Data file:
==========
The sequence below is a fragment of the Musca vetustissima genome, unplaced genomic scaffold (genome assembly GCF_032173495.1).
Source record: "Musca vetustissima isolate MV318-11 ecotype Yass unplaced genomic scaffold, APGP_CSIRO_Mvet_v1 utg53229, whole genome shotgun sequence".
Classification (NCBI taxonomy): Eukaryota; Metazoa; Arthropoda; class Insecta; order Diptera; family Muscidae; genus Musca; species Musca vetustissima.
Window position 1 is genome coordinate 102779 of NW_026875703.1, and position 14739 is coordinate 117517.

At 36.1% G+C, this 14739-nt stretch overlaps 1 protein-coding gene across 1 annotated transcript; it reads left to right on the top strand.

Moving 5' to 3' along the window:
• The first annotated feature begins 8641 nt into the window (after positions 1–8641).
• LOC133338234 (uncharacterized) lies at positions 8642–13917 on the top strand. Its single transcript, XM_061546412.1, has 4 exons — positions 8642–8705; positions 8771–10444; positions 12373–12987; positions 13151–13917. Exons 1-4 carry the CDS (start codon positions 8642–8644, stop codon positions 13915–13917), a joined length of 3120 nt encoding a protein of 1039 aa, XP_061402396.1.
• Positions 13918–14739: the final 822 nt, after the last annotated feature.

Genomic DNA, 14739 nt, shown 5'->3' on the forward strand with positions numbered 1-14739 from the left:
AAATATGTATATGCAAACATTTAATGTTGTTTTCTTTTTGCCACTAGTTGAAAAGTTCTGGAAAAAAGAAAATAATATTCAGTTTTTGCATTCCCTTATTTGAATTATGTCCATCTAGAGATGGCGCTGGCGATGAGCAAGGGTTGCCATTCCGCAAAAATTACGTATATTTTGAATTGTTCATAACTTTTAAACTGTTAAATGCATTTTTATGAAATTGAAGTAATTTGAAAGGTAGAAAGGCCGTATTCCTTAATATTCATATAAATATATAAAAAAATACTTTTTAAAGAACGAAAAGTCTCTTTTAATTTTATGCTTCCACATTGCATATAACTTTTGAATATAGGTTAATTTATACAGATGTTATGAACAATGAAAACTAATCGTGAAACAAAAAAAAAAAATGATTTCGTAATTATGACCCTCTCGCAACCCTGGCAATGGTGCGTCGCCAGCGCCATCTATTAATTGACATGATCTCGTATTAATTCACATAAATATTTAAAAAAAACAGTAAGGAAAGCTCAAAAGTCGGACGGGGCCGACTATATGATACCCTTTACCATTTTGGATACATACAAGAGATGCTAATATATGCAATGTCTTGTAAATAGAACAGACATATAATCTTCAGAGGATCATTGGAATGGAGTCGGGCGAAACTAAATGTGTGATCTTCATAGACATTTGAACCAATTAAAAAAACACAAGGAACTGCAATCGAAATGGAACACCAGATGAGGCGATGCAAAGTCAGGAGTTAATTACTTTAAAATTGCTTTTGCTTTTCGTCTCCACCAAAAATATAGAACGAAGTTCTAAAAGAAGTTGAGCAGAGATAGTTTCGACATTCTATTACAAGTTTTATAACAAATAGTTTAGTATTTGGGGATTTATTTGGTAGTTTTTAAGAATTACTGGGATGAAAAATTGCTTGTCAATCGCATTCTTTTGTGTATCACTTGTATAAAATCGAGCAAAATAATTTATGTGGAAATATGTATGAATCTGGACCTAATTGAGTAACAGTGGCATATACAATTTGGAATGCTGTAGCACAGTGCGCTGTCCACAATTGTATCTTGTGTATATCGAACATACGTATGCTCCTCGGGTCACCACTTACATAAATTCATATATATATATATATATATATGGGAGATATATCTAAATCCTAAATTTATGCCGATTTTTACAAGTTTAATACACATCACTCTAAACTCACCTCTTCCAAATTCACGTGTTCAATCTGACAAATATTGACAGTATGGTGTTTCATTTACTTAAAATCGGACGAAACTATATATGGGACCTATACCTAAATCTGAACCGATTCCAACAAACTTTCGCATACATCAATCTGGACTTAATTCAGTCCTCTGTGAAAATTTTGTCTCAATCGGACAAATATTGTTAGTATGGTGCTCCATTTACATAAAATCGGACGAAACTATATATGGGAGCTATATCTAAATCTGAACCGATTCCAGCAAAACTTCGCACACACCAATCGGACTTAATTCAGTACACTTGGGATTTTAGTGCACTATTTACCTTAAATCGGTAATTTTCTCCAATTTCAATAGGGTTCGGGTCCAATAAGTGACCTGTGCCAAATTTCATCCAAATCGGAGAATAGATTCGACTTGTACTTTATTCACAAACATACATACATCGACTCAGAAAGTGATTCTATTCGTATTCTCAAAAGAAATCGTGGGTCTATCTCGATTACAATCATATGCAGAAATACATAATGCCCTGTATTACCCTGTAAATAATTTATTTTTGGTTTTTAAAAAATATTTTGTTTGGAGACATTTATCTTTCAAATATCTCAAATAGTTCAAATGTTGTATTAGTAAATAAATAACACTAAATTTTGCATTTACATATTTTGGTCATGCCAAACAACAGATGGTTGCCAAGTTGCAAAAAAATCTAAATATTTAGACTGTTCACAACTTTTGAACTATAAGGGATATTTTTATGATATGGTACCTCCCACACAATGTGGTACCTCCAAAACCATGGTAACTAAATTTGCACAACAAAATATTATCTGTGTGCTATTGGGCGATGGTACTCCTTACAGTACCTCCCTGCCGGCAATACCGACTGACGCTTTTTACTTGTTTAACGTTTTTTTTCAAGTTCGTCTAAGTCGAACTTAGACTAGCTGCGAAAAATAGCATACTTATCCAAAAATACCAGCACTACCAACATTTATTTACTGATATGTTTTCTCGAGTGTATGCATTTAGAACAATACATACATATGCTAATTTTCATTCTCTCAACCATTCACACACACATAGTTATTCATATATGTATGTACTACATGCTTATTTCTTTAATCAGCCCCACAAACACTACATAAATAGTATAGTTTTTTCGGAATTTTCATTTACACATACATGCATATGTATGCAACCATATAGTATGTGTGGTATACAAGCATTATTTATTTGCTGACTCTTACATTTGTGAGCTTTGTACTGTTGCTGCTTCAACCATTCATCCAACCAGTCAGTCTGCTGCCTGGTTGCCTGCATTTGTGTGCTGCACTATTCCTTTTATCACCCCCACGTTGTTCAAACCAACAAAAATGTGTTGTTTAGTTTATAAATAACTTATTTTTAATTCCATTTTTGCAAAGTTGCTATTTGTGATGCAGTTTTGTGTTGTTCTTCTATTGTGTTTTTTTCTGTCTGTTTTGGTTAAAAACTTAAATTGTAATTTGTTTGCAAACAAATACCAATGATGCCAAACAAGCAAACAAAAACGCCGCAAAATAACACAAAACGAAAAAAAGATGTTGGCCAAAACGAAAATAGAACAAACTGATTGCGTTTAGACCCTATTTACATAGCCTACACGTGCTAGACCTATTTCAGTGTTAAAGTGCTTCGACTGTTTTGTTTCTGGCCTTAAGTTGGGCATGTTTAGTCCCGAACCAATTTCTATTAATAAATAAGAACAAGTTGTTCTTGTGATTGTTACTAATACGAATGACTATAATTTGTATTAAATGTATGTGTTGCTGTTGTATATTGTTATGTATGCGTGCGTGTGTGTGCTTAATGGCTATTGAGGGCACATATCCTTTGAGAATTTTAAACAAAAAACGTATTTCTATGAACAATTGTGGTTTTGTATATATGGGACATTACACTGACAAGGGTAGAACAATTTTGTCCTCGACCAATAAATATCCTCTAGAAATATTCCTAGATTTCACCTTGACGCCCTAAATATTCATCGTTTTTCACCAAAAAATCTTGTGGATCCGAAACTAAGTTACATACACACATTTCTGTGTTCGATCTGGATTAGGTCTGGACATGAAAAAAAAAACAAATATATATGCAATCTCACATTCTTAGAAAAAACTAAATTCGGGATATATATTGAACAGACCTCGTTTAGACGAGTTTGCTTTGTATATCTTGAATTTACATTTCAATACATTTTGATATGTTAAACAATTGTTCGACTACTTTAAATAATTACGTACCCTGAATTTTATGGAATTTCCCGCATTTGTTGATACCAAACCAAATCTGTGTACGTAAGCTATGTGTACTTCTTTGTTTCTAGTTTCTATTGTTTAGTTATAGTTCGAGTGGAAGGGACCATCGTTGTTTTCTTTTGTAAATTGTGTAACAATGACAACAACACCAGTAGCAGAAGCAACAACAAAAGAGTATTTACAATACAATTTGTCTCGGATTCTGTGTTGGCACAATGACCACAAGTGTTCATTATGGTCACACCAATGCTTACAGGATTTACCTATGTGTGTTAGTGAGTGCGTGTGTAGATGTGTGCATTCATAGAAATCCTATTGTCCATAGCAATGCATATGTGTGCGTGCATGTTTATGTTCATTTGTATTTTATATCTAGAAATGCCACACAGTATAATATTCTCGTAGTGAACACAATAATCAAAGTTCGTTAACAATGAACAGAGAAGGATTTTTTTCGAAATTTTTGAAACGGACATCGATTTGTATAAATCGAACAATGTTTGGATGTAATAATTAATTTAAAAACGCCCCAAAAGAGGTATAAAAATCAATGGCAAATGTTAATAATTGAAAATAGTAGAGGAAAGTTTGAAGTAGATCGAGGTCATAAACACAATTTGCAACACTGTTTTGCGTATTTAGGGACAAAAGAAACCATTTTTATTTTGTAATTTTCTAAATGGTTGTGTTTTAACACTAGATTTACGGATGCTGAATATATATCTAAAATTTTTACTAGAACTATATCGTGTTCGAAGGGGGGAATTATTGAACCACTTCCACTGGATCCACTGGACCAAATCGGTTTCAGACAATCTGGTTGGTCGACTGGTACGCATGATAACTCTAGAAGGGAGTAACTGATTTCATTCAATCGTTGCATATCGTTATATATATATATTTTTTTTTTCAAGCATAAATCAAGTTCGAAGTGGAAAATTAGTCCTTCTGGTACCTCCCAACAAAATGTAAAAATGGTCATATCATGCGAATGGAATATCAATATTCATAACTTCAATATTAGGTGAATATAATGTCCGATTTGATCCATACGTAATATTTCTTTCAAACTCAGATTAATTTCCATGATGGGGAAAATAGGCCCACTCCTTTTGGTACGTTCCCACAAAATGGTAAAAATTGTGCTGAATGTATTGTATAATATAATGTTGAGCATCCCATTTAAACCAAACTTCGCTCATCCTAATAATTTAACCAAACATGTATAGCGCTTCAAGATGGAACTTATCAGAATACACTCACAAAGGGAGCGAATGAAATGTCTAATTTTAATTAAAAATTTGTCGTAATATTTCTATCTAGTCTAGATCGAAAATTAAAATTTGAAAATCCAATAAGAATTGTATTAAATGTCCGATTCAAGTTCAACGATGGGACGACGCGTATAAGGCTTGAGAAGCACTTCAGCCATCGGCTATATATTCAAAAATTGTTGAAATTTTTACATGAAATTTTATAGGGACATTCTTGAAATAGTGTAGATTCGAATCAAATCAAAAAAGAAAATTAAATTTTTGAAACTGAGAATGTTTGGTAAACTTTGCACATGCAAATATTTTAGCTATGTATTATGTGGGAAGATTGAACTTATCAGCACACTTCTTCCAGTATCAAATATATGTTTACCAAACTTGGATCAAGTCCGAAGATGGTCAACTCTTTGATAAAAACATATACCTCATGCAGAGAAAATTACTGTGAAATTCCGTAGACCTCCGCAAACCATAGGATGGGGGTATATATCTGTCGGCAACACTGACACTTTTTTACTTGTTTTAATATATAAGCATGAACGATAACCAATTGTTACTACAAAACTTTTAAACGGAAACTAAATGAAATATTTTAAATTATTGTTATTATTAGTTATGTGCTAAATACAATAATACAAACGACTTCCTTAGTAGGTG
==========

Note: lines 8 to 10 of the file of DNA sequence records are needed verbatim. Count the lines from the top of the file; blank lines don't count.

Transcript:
• LOC133338234 (uncharacterized) lies at positions 8642–13917 on the top strand. Its single transcript, XM_061546412.1, has 4 exons — positions 8642–8705; positions 8771–10444; positions 12373–12987; positions 13151–13917. Exons 1-4 carry the CDS (start codon positions 8642–8644, stop codon positions 13915–13917), a joined length of 3120 nt encoding a protein of 1039 aa, XP_061402396.1.
• Positions 13918–14739: the final 822 nt, after the last annotated feature.

Genomic DNA, 14739 nt, shown 5'->3' on the forward strand with positions numbered 1-14739 from the left: